But with steel in short supply in post-war Italy, by the early 1950’s manufacturing had evolved: the traditional separate chassis and body were phased out, replaced with more economical uni-body construction. Here the body shell, doors and roof formed the vehicle’s critical structure, with a fairly flat floor pan to which the suspension and drive-train were attached. Of necessity, this shift from hand-built to more industrial production signaled the death-knell of the genre of custom body-makers, since there was no longer a separate chassis to form the basis of a custom design. Bertone and his fellow panel-beaters found themselves to be dinosaurs in real danger of financial ruin, since these modern construction techniques wiped out their custom trade.
And here romance may well diverge from facts. Romance dictates that desperate to cling to what little business could remain, Carrozzeria Bertone acquired two used MG TD chassis on which to build last-gasp custom cars. The source of these two chassis is still unclear; some say that two wrecked TD’s were obtained from the local MG dealer. Facts suggest that the two chassis were sent from the factory new as bare chassis, and that the two prototype cars may actually have been commissioned by Nuffield distributors Fattori & Montani of Rome, on whose stand they were exhibited in Turin in 1952. (Bertone himself exhibited a production coupe at the 1953 Turin Auto Show.)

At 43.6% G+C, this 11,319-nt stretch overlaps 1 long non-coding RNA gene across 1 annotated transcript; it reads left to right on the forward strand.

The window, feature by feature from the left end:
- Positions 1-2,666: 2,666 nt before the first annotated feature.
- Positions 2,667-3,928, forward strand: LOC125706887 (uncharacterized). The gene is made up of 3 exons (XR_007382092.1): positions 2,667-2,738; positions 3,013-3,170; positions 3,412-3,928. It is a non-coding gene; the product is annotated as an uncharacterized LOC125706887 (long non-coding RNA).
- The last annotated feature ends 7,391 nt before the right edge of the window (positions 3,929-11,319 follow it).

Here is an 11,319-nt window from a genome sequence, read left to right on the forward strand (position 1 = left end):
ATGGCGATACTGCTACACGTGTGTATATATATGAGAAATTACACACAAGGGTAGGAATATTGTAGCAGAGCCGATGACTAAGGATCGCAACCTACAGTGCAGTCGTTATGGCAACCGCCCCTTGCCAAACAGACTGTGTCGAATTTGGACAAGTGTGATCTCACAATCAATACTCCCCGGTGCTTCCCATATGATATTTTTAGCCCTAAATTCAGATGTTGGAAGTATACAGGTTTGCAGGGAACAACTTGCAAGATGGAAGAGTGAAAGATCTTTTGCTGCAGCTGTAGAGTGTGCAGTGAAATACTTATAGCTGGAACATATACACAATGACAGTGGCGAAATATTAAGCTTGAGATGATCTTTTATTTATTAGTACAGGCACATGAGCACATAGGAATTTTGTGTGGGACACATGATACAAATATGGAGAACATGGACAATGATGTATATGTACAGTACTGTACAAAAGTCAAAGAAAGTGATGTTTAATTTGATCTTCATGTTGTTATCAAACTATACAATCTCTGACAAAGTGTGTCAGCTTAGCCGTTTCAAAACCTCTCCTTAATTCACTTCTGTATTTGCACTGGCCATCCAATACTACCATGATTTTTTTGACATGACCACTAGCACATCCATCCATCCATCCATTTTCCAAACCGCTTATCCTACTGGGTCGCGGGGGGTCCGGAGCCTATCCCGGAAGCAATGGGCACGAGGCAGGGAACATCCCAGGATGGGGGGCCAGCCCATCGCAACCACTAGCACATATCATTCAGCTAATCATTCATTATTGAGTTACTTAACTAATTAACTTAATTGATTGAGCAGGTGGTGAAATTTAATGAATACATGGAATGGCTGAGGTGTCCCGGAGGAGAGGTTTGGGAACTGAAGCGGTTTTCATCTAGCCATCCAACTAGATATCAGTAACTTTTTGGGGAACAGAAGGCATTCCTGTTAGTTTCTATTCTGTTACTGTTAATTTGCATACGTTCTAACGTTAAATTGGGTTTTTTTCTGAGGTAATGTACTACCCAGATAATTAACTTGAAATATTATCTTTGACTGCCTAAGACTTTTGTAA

A variation of this genesis is revealed in an interview with Nuccio Bertone in Motor Klassik magazine* (1994, here translated):
“Your first successful project after the war was the custom-bodied MG that you joint ventured in 1952 with that American — S. H. Arnolt.